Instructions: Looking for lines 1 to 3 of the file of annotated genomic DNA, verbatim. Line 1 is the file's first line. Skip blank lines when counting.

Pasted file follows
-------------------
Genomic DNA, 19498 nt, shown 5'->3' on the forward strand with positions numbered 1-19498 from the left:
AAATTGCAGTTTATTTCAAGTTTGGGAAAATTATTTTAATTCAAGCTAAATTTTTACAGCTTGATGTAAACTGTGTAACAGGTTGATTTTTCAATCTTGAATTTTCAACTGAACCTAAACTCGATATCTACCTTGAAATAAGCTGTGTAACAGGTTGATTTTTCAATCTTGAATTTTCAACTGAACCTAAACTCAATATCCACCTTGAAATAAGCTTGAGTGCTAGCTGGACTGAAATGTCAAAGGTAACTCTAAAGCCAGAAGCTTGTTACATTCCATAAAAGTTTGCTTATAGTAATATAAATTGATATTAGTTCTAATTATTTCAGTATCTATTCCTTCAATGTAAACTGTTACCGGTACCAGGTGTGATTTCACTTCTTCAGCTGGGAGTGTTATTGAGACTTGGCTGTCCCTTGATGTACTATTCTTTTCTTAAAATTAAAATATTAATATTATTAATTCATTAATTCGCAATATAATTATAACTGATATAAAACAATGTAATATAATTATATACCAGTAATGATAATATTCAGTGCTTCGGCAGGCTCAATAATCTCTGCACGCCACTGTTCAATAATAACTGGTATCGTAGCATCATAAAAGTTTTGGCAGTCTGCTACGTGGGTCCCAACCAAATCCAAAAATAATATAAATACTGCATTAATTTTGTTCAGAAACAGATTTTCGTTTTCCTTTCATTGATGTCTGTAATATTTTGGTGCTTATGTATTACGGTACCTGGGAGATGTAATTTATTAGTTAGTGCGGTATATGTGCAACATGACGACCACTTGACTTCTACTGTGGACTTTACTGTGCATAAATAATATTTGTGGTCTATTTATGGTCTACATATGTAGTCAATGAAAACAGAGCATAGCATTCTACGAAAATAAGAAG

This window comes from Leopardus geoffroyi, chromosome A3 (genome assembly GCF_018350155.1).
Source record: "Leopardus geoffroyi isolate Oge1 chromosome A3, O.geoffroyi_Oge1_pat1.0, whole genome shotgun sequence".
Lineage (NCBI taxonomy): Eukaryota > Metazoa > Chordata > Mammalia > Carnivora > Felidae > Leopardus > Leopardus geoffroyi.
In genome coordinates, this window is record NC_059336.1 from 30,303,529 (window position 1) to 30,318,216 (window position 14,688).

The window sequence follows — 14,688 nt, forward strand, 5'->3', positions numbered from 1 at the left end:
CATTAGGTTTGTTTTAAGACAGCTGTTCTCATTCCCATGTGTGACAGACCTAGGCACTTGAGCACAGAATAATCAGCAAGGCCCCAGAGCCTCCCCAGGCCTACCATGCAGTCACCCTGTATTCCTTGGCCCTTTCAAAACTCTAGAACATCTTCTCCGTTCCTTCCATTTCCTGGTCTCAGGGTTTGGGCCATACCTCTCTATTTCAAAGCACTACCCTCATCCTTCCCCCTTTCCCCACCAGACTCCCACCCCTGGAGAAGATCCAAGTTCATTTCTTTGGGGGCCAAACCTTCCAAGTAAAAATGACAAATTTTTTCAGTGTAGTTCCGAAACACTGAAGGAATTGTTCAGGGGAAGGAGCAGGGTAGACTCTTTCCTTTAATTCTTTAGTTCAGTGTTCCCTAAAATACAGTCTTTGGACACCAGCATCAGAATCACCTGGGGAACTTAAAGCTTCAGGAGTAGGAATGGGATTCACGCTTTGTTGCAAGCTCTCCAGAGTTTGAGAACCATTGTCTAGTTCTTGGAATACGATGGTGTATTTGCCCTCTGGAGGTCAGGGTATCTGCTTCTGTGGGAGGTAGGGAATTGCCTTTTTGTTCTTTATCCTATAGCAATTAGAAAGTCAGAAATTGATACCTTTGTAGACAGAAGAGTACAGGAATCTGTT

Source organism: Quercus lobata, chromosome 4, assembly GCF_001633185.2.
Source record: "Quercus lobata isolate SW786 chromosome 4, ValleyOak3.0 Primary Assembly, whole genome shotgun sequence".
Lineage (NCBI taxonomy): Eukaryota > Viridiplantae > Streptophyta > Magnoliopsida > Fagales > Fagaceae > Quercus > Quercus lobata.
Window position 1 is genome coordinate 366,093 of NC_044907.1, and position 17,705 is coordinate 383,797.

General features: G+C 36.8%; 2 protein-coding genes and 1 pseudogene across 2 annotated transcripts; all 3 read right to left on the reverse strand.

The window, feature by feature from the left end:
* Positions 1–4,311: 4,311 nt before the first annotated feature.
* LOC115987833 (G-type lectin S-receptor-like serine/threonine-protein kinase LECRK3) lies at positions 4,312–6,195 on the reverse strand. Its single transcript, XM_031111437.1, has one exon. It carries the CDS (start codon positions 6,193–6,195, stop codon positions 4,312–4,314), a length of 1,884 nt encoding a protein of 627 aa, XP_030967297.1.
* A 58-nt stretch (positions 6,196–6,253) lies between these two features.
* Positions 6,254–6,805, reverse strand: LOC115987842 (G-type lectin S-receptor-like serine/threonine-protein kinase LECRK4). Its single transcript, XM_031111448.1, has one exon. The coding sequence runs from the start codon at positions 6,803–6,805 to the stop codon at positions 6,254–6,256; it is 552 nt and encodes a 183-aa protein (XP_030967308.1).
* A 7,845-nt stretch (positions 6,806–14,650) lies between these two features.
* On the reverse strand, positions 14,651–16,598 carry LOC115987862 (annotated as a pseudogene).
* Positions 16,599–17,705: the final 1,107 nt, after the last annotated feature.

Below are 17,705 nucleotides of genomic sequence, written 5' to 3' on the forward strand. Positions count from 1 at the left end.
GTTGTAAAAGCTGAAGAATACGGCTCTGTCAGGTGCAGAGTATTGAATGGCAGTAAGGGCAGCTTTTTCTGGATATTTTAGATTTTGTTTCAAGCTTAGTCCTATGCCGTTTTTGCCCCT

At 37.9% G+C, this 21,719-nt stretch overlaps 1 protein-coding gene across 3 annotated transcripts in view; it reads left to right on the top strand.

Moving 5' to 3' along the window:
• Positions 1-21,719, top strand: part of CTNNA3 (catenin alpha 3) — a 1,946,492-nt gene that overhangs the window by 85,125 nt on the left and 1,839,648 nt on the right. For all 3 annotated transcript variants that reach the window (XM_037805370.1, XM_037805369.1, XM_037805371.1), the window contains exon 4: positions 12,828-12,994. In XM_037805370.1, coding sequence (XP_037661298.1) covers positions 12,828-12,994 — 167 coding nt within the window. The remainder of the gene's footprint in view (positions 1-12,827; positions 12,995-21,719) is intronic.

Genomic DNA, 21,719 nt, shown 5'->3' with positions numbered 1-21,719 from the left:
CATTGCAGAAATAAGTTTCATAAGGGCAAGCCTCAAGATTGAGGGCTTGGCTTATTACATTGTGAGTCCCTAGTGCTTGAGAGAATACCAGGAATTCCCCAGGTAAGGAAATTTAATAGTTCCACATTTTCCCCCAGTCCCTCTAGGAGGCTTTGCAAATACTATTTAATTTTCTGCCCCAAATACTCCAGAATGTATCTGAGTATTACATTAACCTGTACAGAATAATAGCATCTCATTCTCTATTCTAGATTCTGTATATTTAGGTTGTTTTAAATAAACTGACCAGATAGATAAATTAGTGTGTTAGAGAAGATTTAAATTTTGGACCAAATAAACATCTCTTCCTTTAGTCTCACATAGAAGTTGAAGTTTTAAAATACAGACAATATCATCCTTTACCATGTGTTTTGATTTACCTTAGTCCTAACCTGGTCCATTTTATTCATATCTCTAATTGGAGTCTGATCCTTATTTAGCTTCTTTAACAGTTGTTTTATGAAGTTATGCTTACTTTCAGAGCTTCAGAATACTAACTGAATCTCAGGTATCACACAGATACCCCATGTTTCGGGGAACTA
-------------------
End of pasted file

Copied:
Genomic DNA, 19498 nt, shown 5'->3' on the forward strand with positions numbered 1-19498 from the left:
AAATTGCAGTTTATTTCAAGTTTGGGAAAATTATTTTAATTCAAGCTAAATTTTTACAGCTTGATGTAAACTGTGTAACAGGTTGATTTTTCAATCTTGAATTTTCAACTGAACCTAAACTCGATATCTACCTTGAAATAAGCTGTGTAACAGGTTGATTTTTCAATCTTGAATTTTCAACTGAACCTAAACTCAATATCCACCTTGAAATAAGCTTGAGTGCTAGCTGGACTGAAATGTCAAAGGTAACTCTAAAGCCAGAAGCTTGTTACATTCCATAAAAGTTTGCTTATAGTAATATAAATTGATATTAGTTCTAATTATTTCAGTATCTATTCCTTCAATGTAAACTGTTACCGGTACCAGGTGTGATTTCACTTCTTCAGCTGGGAGTGTTATTGAGACTTGGCTGTCCCTTGATGTACTATTCTTTTCTTAAAATTAAAATATTAATATTATTAATTCATTAATTCGCAATATAATTATAACTGATATAAAACAATGTAATATAATTATATACCAGTAATGATAATATTCAGTGCTTCGGCAGGCTCAATAATCTCTGCACGCCACTGTTCAATAATAACTGGTATCGTAGCATCATAAAAGTTTTGGCAGTCTGCTACGTGGGTCCCAACCAAATCCAAAAATAATATAAATACTGCATTAATTTTGTTCAGAAACAGATTTTCGTTTTCCTTTCATTGATGTCTGTAATATTTTGGTGCTTATGTATTACGGTACCTGGGAGATGTAATTTATTAGTTAGTGCGGTATATGTGCAACATGACGACCACTTGACTTCTACTGTGGACTTTACTGTGCATAAATAATATTTGTGGTCTATTTATGGTCTACATATGTAGTCAATGAAAACAGAGCATAGCATTCTACGAAAATAAGAAG

This window comes from Leopardus geoffroyi, chromosome A3 (genome assembly GCF_018350155.1).